In 2017, Mr. Jones cast himself as a figure of conciliation, and now on the campaign trail, he boasts of the legislation he has sponsored with Republicans and takes pains to note that he votes with Senator Richard Shelby, Republican of Alabama, as often as he votes with Senator Chuck Schumer of New York, the Democratic leader. He kicked off his re-election around the idea of “One Alabama,” pledging not to run a campaign that was “us versus them or good versus evil.”
But public polling has shown Mr. Jones trailing Mr. Tuberville, who has kept a low profile on the campaign trail, in the low double digits. And while he is outrunning former Vice President Joseph R. Biden Jr., the Democratic presidential nominee, Mr. Jones would need a significant number of Republicans to split their tickets in a state where Mr. Trump won by 28 points in 2016.
“Alabama remains a deeply Republican state,” said David Hughes, a professor of political science and pollster at Auburn University at Montgomery. “While Doug Jones has done a really good job positioning himself to outperform those traditional expectations, there’s still a really steep hill to climb to get over the hill as the winner.”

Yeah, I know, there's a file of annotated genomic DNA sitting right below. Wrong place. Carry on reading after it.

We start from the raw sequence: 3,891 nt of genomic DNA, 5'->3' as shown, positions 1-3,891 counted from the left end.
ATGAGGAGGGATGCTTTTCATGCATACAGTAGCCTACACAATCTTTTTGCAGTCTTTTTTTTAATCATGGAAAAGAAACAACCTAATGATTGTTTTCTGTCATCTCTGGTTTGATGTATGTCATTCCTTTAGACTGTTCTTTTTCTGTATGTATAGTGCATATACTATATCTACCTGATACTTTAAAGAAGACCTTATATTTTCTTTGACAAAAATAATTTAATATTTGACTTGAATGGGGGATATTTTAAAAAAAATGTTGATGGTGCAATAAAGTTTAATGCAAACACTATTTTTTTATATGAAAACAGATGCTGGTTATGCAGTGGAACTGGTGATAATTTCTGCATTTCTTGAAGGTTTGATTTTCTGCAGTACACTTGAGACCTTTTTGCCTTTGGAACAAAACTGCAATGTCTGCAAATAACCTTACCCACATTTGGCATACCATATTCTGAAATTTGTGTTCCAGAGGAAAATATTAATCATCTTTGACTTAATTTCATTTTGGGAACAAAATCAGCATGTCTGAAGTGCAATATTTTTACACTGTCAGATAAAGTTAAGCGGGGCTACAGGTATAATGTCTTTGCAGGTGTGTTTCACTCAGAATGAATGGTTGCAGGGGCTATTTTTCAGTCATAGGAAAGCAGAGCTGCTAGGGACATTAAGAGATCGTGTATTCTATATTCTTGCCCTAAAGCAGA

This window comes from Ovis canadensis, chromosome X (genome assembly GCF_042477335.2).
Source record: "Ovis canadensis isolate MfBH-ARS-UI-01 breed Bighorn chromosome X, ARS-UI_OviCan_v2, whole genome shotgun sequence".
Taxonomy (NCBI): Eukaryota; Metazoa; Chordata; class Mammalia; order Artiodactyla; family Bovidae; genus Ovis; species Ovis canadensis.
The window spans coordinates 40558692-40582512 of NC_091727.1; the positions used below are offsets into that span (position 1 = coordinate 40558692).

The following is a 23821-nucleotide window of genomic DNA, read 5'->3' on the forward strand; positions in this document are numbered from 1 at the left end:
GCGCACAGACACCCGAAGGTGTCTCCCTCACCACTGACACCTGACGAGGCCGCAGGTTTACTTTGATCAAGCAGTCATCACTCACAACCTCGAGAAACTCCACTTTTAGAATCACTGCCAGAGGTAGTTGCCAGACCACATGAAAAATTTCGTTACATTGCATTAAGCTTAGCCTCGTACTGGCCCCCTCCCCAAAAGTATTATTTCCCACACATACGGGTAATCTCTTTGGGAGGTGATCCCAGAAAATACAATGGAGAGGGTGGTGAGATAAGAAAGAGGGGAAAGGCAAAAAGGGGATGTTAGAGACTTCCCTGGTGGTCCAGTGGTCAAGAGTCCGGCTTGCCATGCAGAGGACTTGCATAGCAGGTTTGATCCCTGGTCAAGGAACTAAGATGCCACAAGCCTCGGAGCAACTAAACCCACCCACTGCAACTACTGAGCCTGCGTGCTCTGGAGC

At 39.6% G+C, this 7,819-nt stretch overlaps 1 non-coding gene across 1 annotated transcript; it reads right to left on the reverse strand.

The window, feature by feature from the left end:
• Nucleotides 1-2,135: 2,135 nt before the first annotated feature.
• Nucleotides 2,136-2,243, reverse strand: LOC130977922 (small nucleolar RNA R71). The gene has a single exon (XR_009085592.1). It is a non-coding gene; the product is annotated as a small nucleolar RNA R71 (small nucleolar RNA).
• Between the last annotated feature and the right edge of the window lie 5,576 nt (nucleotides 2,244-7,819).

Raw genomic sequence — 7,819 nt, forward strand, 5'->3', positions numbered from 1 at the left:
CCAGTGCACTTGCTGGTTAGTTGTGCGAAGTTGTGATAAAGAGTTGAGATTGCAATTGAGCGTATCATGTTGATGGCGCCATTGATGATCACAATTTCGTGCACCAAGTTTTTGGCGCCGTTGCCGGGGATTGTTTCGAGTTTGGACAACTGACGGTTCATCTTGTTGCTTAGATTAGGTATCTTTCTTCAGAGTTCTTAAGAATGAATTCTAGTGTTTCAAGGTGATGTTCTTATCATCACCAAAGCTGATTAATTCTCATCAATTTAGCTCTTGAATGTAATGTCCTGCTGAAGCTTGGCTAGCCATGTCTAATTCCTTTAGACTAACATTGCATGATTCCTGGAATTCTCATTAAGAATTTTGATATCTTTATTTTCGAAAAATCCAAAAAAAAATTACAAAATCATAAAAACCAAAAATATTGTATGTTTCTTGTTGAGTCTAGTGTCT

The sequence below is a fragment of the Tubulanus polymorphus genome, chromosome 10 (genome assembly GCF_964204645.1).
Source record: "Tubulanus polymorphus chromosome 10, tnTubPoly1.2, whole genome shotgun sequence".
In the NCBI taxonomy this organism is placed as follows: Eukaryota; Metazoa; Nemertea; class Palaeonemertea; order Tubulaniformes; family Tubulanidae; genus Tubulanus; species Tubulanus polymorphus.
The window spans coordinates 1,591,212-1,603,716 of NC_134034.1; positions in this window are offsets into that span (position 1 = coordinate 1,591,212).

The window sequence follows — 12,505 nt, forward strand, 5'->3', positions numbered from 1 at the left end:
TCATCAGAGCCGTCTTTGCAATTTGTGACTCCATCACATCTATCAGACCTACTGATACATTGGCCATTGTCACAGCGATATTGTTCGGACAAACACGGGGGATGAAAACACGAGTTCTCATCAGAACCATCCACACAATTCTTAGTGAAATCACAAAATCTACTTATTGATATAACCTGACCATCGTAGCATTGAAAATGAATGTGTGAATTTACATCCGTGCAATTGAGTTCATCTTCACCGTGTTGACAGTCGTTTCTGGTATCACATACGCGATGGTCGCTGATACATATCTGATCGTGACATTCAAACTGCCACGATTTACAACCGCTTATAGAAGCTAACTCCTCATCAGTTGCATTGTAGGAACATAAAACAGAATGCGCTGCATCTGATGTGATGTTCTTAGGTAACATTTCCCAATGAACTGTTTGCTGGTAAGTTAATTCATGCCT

His grim re-election chances, paired with his close relationship with Mr. Biden, have fueled speculation that he could be tapped as attorney general if the Democratic presidential nominee defeats Mr. Trump. At a recent rally in Leeds, he recounted to voters how Mr. Biden, who virtually addressed the crowd, called him late one night in 2017 to encourage him to run for Senate.
“He said, ‘Doug, you have got an opportunity,’” Mr. Jones recalled. “‘You have an opportunity with your background, with your history, with your compassion, with trying to help people. You’ve got an opportunity to redeem the soul of Alabama.’”
But Mr. Jones, for now, is firm that the only perch in Washington he is interested in is the Senate.